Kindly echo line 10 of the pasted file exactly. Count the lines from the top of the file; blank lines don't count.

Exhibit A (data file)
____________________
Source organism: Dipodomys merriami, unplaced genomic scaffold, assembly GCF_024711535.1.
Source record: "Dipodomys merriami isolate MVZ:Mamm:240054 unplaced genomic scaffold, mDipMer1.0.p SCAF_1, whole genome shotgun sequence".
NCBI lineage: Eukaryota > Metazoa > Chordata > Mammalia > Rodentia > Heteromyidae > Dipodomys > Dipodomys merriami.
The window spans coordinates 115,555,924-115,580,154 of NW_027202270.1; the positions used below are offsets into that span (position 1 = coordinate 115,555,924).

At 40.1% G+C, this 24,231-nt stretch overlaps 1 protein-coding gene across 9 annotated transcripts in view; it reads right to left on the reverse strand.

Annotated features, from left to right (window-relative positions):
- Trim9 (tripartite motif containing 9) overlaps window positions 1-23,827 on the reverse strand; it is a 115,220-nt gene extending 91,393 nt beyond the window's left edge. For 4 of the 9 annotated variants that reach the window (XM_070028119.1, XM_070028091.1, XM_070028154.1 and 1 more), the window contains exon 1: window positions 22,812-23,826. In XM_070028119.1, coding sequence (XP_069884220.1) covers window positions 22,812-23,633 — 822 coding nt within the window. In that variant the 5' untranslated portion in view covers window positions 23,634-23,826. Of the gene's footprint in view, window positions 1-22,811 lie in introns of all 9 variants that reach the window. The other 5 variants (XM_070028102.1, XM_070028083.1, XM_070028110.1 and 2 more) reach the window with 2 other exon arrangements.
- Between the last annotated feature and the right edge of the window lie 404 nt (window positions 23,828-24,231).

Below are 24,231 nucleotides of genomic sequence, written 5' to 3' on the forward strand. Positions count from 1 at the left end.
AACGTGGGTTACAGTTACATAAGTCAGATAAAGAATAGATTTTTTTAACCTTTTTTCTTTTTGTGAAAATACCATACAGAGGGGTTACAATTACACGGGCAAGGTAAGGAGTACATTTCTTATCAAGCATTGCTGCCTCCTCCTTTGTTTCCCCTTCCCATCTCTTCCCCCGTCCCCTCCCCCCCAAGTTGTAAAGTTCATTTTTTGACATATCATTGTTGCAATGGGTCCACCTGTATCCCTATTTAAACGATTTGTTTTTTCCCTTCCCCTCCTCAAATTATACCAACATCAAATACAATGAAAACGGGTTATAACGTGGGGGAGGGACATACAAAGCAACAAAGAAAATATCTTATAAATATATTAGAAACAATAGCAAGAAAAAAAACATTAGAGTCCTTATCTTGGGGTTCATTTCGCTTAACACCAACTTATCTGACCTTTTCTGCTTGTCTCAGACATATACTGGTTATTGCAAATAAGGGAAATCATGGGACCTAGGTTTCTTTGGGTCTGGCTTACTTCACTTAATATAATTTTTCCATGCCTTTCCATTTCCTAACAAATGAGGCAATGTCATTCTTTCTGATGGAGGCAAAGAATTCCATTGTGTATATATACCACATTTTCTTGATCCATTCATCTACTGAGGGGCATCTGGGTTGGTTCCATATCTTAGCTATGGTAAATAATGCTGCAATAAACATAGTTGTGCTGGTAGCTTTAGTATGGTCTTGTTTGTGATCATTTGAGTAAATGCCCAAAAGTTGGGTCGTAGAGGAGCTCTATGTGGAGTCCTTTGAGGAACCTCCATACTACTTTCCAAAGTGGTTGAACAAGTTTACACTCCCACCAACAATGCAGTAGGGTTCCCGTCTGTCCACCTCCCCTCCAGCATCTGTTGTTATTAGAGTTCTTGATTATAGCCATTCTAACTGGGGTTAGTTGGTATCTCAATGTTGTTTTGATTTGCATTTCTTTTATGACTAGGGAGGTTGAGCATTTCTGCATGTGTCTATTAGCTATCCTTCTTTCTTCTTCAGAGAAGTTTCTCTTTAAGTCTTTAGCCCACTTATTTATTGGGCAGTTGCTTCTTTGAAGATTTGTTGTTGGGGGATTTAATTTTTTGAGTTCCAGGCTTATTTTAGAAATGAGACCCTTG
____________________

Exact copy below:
AACGTGGGTTACAGTTACATAAGTCAGATAAAGAATAGATTTTTTTAACCTTTTTTCTTTTTGTGAAAATACCATACAGAGGGGTTACAATTACACGGGCAAGGTAAGGAGTACATTTCTTATCAAGCATTGCTGCCTCCTCCTTTGTTTCCCCTTCCCATCTCTTCCCCCGTCCCCTCCCCCCCAAGTTGTAAAGTTCATTTTTTGACATATCATTGTTGCAATGGGTCCACCTGTATCCCTATTTAAACGATTTGTTTTTTCCCTTCCCCTCCTCAAATTATACCAACATCAAATACAATGAAAACGGGTTATAACGTGGGGGAGGGACATACAAAGCAACAAAGAAAATATCTTATAAATATATTAGAAACAATAGCAAGAAAAAAAACATTAGAGTCCTTATCTTGGGGTTCATTTCGCTTAACACCAACTTATCTGACCTTTTCTGCTTGTCTCAGACATATACTGGTTATTGCAAATAAGGGAAATCATGGGACCTAGGTTTCTTTGGGTCTGGCTTACTTCACTTAATATAATTTTTCCATGCCTTTCCATTTCCTAACAAATGAGGCAATGTCATTCTTTCTGATGGAGGCAAAGAATTCCATTGTGTATATATACCACATTTTCTTGATCCATTCATCTACTGAGGGGCATCTGGGTTGGTTCCATATCTTAGCTATGGTAAATAATGCTGCAATAAACATAGTTGTGCTGGTAGCTTTAGTATGGTCTTGTTTGTGATCATTTGAGTAAATGCCCAAAAGTTGGGTCGTAGAGGAGCTCTATGTGGAGTCCTTTGAGGAACCTCCATACTACTTTCCAAAGTGGTTGAACAAGTTTACACTCCCACCAACAATGCAGTAGGGTTCCCGTCTGTCCACCTCCCCTCCAGCATCTGTTGTTATTAGAGTTCTTGATTATAGCCATTCTAACTGGGGTTAGTTGGTATCTCAATGTTGTTTTGATTTGCATTTCTTTTATGACTAGGGAGGTTGAGCATTTCTGCATGTGTCTATTAGCTATCCTTCTTTCTTCTTCAGAGAAGTTTCTCTTTAAGTCTTTAGCCCACTTATTTATTGGGCAGTTGCTTCTTTGAAGATTTGTTGTTGGGGGATTTAATTTTTTGAGTTCCAGGCTTATTTTAGAAATGAGACCCTTG